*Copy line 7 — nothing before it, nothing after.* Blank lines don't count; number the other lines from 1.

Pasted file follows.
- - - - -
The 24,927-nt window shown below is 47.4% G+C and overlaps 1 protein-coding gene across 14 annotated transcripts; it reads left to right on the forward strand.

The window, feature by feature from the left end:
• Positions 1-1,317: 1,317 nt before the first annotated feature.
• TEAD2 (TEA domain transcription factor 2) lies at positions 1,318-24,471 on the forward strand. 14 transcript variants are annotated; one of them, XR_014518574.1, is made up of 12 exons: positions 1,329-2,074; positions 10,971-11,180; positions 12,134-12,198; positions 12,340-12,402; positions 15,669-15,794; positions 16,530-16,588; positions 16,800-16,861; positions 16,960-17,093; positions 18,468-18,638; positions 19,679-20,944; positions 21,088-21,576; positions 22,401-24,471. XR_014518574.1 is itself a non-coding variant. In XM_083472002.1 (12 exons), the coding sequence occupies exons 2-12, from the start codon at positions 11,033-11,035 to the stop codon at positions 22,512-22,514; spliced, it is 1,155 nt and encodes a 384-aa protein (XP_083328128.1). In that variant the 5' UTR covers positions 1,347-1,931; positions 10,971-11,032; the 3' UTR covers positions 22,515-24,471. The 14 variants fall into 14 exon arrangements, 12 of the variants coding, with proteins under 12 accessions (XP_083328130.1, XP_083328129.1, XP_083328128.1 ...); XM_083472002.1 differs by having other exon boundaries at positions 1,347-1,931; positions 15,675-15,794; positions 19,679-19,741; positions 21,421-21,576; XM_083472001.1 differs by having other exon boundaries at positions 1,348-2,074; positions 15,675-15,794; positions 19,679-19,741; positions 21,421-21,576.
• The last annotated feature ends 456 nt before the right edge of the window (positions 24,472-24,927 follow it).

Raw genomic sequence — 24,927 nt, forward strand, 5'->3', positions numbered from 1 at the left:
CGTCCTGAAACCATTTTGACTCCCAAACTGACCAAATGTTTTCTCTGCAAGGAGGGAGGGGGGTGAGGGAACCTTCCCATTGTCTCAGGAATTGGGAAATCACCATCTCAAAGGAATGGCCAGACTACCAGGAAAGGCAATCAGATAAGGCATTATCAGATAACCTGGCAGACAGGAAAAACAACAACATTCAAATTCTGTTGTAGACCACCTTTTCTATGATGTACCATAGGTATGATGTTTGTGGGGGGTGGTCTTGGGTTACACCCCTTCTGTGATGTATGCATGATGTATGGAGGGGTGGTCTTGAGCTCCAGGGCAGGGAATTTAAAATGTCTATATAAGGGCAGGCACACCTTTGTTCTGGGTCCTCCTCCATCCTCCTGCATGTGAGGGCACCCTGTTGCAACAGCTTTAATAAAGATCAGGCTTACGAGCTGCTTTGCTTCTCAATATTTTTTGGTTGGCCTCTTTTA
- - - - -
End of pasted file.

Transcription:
CGTCCTGAAACCATTTTGACTCCCAAACTGACCAAATGTTTTCTCTGCAAGGAGGGAGGGGGGTGAGGGAACCTTCCCATTGTCTCAGGAATTGGGAAATCACCATCTCAAAGGAATGGCCAGACTACCAGGAAAGGCAATCAGATAAGGCATTATCAGATAACCTGGCAGACAGGAAAAACAACAACATTCAAATTCTGTTGTAGACCACCTTTTCTATGATGTACCATAGGTATGATGTTTGTGGGGGGTGGTCTTGGGTTACACCCCTTCTGTGATGTATGCATGATGTATGGAGGGGTGGTCTTGAGCTCCAGGGCAGGGAATTTAAAATGTCTATATAAGGGCAGGCACACCTTTGTTCTGGGTCCTCCTCCATCCTCCTGCATGTGAGGGCACCCTGTTGCAACAGCTTTAATAAAGATCAGGCTTACGAGCTGCTTTGCTTCTCAATATTTTTTGGTTGGCCTCTTTTA